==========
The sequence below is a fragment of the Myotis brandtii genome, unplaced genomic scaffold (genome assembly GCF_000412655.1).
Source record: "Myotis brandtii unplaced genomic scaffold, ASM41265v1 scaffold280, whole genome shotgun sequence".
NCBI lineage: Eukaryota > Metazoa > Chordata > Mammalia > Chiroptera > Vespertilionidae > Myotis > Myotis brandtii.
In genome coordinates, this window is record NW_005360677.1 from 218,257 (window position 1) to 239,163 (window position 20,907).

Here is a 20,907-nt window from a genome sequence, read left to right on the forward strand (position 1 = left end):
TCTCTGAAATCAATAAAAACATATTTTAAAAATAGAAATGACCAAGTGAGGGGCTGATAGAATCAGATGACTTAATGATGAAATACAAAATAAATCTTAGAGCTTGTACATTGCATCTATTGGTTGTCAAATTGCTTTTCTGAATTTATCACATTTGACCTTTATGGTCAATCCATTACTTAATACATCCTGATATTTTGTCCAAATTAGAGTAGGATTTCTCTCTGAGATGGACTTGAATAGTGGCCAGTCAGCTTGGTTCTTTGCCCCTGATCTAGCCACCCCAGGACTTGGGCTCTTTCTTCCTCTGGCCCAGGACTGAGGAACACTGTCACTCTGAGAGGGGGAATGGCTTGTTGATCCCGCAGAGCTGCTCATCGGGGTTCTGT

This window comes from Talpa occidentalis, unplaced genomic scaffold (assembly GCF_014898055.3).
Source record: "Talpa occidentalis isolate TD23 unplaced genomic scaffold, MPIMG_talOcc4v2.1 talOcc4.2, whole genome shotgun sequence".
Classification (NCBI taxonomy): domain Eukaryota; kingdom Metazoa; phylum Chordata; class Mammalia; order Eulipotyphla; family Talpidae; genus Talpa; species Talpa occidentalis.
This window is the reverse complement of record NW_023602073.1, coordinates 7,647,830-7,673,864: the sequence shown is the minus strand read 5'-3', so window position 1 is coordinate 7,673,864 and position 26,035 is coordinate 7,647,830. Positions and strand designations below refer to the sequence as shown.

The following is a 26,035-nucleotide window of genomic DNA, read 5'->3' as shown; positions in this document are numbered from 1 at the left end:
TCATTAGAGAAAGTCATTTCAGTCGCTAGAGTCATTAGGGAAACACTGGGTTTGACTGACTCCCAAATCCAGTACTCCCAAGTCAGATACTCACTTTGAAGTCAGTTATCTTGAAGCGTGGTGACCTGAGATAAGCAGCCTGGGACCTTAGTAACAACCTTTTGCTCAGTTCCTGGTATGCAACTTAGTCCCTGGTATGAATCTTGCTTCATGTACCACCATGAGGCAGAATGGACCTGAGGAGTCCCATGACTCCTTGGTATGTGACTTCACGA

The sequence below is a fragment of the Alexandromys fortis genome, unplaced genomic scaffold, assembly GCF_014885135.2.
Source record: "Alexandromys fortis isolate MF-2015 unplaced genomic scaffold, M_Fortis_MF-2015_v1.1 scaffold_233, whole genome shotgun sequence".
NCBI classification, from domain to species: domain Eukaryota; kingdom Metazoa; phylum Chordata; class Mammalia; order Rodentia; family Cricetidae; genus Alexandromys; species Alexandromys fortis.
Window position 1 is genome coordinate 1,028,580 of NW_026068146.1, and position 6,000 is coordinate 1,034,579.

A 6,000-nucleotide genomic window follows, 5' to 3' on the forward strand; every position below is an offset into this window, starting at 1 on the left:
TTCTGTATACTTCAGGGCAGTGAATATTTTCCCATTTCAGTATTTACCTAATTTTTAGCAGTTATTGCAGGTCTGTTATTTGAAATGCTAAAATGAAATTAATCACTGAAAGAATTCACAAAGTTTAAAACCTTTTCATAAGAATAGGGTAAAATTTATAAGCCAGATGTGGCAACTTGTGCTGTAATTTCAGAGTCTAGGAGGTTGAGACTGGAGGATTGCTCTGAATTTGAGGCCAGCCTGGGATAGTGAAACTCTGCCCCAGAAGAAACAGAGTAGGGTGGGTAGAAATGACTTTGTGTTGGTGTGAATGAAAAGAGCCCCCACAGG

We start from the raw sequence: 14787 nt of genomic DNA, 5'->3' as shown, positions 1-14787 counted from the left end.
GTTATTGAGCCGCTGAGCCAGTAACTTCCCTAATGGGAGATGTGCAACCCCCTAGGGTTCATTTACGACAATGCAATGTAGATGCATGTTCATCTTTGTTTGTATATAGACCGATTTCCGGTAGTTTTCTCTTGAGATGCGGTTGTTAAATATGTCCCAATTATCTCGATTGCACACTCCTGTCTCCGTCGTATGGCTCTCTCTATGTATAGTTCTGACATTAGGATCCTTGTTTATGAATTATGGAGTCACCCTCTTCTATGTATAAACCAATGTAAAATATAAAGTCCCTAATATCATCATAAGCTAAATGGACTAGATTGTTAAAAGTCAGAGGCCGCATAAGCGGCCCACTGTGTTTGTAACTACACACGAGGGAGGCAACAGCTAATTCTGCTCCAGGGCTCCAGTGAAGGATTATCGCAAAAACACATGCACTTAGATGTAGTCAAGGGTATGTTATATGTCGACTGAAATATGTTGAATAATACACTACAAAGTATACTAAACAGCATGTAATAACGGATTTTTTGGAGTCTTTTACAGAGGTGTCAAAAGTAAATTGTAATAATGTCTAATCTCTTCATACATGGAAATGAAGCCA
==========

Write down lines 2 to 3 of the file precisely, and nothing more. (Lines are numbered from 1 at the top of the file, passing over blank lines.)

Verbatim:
Source record: "Myotis brandtii unplaced genomic scaffold, ASM41265v1 scaffold280, whole genome shotgun sequence".
NCBI lineage: Eukaryota > Metazoa > Chordata > Mammalia > Chiroptera > Vespertilionidae > Myotis > Myotis brandtii.